New Public Management and the Presumptives

Public management academics never talk about New Public Management any more. Some believe it is dead, and others believe it has been transcended, with its most valuable insights now incorporated into public sector practice.

Nevertheless, the two presumptive nominees seem to me to be incorporating certain aspects of NPM into their words and deeds, and I think it is worthwhile to recognize it. But, as I’ll argue, their version is primarily farce.

One of the key tenets of NPM is that the public sector has much to learn from private sector practice and practitioners. Donald Trump keeps making the point that he is a hugely successful businessman, and that his success is a strong qualification for the presidency. But he says this without offering any serious evidence, as his companies are privately-owned and do not report publicly, and he has refused to release his income tax returns. And his critics point to ample evidence on the public record of his shoddy business practices such as intentional bankruptcies (casinos and real estate) and deceptive marketing (his “university”).

Trump’s claim is that he is tremendously successful because he has maximized profit by minimizing income tax through the use of every possible shelter and by paying his workforce as little as possible, whether in the US or offshore. His version of successful business has no room for social responsibility or a triple bottom line.

Another aspect of Trump’s version of NPM is his un-selfconscious mixing of his business interests and his candidacy, for example promoting his steaks and visiting Turnberry, his Scottish golf course, while campaigning. Thus, his initial response to Brexit was enthusiasm because a weaker pound would boost Turnberry’s profit. Were he elected, one wonders whether he would place his business interests in the usual blind trust, or whether he would continue to be involved in their hands-on management.

Trump has said that he will apply to government such hard-edged business practices as “being unpredictable” in foreign policy and ignoring the law when it would be too constraining. In essence, Trump’s version of NPM is that he is an unparalleled practitioner of capitalism at its most brutal and that he would apply those skills and that philosophy to the operation of government.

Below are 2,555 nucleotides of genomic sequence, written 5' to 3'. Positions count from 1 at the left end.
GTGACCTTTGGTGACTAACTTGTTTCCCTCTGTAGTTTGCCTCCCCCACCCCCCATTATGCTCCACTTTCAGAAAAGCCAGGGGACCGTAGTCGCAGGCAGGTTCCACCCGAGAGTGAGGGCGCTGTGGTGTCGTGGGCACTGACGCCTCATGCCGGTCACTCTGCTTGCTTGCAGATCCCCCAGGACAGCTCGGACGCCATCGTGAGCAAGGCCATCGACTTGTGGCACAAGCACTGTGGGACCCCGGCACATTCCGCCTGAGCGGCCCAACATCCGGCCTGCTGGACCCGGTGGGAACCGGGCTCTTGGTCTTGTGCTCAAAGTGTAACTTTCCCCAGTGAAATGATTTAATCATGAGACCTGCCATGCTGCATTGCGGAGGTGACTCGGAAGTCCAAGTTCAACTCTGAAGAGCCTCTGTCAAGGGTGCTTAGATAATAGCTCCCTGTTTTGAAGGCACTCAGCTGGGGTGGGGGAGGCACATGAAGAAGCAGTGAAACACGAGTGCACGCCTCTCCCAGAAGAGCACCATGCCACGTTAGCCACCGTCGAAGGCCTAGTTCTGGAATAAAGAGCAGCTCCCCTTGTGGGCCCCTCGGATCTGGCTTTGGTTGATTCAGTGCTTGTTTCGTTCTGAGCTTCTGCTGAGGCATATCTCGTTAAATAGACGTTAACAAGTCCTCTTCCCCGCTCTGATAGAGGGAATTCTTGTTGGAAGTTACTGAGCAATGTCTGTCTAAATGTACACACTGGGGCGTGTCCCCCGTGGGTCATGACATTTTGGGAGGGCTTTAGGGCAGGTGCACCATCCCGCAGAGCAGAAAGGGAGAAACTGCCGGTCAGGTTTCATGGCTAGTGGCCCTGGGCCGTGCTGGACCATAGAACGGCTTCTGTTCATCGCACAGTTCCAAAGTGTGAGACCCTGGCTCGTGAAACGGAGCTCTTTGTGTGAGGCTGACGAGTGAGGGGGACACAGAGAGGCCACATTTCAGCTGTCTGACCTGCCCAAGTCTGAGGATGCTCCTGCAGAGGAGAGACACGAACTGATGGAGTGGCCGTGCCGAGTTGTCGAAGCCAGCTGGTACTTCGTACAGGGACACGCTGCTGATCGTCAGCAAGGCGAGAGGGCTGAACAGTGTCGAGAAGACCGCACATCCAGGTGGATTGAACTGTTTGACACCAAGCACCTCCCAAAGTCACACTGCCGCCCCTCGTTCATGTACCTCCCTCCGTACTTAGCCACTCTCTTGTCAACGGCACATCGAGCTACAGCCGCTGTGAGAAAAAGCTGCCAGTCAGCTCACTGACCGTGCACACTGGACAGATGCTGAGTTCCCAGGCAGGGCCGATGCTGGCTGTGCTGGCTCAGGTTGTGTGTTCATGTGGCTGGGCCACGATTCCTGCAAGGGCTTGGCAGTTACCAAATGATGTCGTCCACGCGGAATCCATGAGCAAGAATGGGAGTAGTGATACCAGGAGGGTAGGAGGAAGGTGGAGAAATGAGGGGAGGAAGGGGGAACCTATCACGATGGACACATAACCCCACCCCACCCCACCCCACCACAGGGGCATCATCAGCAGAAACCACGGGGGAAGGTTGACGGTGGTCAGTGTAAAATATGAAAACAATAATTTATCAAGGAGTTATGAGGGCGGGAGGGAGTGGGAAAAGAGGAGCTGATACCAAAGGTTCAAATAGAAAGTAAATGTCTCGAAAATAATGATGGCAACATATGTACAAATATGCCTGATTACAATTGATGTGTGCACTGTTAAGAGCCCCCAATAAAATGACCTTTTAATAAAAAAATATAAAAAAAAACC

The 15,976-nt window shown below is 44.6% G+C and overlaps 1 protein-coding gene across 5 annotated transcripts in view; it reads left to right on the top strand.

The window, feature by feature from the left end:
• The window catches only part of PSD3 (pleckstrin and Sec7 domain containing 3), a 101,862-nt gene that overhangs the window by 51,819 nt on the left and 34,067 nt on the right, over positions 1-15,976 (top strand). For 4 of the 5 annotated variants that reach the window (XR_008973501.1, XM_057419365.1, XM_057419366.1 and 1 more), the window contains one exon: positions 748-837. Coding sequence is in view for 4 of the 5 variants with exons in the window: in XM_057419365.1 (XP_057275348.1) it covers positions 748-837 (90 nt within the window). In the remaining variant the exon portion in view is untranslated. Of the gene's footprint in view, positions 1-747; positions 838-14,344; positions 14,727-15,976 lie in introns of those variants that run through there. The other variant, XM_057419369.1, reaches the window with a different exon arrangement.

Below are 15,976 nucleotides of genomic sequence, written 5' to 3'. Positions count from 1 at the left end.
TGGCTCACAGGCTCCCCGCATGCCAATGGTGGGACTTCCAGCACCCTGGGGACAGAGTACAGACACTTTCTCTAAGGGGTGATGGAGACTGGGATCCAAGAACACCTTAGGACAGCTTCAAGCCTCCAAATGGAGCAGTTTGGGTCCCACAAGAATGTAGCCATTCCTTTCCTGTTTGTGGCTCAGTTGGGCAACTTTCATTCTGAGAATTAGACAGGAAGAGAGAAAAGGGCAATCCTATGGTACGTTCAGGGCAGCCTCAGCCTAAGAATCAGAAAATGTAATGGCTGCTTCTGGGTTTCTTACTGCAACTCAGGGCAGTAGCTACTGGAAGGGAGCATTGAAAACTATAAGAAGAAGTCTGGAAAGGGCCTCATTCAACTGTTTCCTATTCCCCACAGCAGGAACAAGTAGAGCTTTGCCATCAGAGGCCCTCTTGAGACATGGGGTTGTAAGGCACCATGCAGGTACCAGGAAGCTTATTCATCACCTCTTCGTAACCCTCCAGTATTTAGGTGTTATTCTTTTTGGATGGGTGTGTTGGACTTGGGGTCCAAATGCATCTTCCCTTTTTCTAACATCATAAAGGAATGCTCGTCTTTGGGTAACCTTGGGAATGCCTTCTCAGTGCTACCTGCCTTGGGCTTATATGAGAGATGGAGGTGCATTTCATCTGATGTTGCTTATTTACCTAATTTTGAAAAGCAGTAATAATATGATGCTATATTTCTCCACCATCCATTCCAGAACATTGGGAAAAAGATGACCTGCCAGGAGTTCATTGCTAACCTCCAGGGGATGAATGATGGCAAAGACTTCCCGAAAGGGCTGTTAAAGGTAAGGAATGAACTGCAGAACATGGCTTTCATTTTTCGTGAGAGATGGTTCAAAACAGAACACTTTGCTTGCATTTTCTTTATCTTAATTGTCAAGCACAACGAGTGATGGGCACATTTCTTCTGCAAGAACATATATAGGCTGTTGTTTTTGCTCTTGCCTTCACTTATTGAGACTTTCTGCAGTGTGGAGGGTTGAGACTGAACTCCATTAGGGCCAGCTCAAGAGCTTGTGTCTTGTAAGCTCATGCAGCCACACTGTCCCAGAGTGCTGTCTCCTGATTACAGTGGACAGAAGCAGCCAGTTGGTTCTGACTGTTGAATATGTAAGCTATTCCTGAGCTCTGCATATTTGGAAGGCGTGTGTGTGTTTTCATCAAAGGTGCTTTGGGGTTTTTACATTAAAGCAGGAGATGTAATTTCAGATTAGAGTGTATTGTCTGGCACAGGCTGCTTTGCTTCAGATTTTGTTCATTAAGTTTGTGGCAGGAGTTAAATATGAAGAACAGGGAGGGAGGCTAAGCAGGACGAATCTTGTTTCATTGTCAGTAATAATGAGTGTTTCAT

In contrast to Trump, the best example of a successful businessman in government I can think of is Michael Bloomberg. His company is publicly-traded, so his success was not a matter of smoke and mirrors. He brought the insight and acumen responsible for his success in business to the public sector, for example in his emphasis on big data analytics as prerequisite to decision-making. He indeed crossed the line between business and government, but it was primarily by employing his resources and those of his charitable foundation to enhance the work of government, for example by supplementing the salaries of his aides and using the foundation to support public sector innovation. Bloomberg, of course, is one of a kind. To slightly paraphrase the late Lloyd Bentsen’s classic putdown, “I don’t know Mike Bloomberg, but I can tell you that Donald Trump is no Mike Bloomberg.”

The aspect of Hillary Clinton’s story that calls to mind NPM is her now-controversial use of a private email address and server while she was Secretary of State. NPM favors opening the public sector to procurement from the private sector, doing things in unorthodox ways to achieve results, and asking forgiveness not permission. So, faced with evidence that the State Department’s information system was not state of the art, she chose private sector procurement and is now asking forgiveness. She has received it, but not without criticism, from the FBI, and she now stands in the court of public opinion waiting to be judged.

Recalling the Clinton Administration’s National Performance Review (the Gore Report) and the 1999 Global Conference on Reinventing Government, held at the State Department, I never would have imagined that this is one path NPM would take. I’m not arguing for the resurrection of a Newer-than-New Public Management. But Donald Trump’s troubling rhetoric should prompt public management scholars to think hard again about the relationship between management in business and management in government. And Hillary Clinton’s “extremely careless” actions should make us think hard again about the responsibilities of public office holders.

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